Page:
ST. LOUIS — The three governmental plaintiffs in St. Louis' Rams litigation must negotiate over how to split proceeds from the case's $790 million settlement.
St. Louis, St. Louis County and the public entity that owns the Dome at America's Center, the Rams' home before the team moved to Los Angeles in 2016, last week agreed to settle the case, filed in 2017 against the Rams and National Football League. Two law firms that worked for the plaintiffs on contingency are to receive 35% of the settlement, plus certain costs, making unclear right now exactly how much the governments will receive. Spokespeople for St. Louis city government didn't immediately respond to questions about whether the law firms had submitted totals for those costs, which can include photocopies, filing fees and other expenses.
Asked for record of a pre-existing agreement between the plaintiffs on how to split any proceeds, a St. Louis County spokesman said none exists. "The three sides are working on a legal agreement to split the funds," said the spokesman, Doug Moore. He added that such an agreement could be reached within "a couple weeks"; the NFL is to make payment on the settlement by Christmas Eve.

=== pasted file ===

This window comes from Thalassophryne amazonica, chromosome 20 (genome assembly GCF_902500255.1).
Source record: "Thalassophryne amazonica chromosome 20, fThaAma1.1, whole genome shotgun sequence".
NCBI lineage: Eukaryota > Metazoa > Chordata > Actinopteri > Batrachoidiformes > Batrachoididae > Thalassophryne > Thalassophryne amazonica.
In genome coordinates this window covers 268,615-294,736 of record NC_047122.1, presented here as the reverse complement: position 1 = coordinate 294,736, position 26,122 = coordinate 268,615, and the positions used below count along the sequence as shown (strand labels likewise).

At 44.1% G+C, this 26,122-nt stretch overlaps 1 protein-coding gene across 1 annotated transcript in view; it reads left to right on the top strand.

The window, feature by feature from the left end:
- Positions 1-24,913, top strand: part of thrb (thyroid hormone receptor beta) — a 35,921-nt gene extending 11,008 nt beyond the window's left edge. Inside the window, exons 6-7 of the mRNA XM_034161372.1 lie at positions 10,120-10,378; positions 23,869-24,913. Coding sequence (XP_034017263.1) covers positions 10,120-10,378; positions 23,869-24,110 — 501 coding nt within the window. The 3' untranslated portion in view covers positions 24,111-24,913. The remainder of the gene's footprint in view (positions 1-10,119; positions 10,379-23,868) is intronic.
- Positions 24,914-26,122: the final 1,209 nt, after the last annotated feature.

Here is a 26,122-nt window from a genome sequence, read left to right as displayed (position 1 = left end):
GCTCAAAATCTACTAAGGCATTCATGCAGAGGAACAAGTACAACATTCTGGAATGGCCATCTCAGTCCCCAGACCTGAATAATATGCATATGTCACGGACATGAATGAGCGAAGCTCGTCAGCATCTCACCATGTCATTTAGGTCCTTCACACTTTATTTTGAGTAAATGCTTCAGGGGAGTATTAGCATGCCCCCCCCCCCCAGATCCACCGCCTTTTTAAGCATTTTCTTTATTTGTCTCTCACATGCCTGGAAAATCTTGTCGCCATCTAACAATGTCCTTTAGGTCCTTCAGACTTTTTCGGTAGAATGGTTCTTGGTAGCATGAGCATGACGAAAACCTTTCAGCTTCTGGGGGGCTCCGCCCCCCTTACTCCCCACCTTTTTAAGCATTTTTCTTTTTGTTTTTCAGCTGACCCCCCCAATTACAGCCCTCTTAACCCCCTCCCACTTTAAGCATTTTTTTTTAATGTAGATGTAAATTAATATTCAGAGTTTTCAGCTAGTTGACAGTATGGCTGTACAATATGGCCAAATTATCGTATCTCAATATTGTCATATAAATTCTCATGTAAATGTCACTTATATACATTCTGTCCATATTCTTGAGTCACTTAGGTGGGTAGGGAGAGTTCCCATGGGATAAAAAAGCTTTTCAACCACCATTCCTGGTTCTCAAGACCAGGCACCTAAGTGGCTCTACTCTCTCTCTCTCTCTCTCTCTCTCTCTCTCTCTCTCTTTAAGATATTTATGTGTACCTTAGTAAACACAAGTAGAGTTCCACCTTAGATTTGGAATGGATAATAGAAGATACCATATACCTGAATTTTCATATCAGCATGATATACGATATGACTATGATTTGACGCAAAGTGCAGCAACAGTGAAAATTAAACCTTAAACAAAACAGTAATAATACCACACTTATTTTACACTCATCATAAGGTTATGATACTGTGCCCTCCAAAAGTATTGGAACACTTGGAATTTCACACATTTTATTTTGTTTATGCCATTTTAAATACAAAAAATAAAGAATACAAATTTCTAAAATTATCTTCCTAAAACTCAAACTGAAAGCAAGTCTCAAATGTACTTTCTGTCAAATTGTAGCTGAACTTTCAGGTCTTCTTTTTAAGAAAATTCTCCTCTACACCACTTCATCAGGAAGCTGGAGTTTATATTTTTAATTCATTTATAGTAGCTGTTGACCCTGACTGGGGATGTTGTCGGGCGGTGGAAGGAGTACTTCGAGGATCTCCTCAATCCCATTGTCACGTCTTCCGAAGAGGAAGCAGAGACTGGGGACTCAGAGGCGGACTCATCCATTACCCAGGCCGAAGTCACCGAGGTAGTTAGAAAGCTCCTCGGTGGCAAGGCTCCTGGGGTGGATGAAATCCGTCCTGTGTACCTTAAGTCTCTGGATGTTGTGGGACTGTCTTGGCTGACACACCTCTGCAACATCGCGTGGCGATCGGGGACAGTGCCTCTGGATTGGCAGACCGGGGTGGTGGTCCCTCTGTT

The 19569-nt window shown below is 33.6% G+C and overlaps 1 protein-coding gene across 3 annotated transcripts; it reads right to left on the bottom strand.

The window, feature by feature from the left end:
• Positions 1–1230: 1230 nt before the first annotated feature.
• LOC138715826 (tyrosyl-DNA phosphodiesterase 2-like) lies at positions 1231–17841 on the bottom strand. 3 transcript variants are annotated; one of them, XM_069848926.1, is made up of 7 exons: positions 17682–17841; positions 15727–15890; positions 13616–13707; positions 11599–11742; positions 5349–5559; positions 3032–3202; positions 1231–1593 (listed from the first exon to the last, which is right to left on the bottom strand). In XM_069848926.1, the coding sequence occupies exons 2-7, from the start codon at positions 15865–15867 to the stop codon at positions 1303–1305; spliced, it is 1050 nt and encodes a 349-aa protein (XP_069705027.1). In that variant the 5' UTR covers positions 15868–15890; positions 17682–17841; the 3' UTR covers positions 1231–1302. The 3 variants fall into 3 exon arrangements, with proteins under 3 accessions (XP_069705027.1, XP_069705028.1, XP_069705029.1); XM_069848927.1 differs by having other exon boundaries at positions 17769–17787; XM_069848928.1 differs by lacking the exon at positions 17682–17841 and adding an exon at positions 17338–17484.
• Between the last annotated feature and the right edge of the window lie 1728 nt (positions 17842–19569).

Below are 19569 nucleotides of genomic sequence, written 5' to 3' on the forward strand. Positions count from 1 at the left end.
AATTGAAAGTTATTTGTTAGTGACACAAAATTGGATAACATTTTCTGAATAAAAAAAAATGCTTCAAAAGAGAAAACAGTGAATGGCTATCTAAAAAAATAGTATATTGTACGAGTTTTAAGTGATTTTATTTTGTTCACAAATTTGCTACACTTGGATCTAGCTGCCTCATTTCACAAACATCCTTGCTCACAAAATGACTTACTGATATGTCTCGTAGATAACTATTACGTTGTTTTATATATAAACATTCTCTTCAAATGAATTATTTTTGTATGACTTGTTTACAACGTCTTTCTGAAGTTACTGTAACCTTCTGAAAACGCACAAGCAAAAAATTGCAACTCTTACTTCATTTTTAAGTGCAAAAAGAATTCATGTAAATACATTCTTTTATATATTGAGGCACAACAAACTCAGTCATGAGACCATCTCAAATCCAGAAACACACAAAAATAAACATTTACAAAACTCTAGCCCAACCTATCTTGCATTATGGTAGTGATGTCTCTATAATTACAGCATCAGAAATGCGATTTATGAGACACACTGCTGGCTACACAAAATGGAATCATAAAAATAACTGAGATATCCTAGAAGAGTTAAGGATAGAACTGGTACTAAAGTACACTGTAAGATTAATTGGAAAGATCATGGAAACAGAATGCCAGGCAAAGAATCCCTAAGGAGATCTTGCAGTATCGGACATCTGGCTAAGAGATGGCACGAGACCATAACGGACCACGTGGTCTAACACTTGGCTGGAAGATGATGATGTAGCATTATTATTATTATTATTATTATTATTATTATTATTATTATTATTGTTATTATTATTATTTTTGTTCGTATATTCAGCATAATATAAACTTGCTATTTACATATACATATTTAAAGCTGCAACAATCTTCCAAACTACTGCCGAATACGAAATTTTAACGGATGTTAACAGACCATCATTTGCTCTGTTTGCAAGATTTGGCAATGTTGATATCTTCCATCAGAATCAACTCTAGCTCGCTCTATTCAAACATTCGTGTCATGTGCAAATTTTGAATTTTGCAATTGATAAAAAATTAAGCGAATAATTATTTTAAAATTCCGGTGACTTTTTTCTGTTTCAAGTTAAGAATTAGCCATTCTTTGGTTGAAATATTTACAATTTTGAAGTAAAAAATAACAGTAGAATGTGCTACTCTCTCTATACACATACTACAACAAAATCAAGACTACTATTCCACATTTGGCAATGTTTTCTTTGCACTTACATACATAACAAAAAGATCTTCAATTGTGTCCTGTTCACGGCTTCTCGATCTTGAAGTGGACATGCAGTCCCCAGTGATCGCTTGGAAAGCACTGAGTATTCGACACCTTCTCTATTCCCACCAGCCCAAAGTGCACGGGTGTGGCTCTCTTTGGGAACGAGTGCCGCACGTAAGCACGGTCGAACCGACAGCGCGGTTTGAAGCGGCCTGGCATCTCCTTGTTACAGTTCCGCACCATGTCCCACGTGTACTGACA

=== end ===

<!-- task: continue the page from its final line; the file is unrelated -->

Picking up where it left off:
It isn't unusual that the plaintiffs didn't previously agree how to split an award, said John Ammann, professor at the Saint Louis University School of Law.
"A lot of these things you don't necessarily think about when you are getting your ducks in a row for filing the lawsuit," Ammann said. "It's not something that had to be determined at the time."
He said it's likely St. Louis Mayor Tishaura Jones and St. Louis County Executive Sam Page, plus the Dome entity, called the Regional Convention and Sports Complex Authority (RSA), will be able to reach an agreement, citing an ongoing political alliance between Jones and Page. He also said it's unlikely the legislative bodies of the city and county — the Board of Aldermen and the County Council — would be involved in such a negotiation, citing the ability of Jones and Page to settle the lawsuit themselves.
Ammann said if an agreement between the governments can't be reached easily, mediation or even arbitration could be entered.
In a worst-case scenario — which is also most unlikely — the governments could sue one another over the proceeds, said Garrett Broshuis, an attorney at Korein Tillery's local office who's followed the case.
Read the full story on the St. Louis Business Journal website.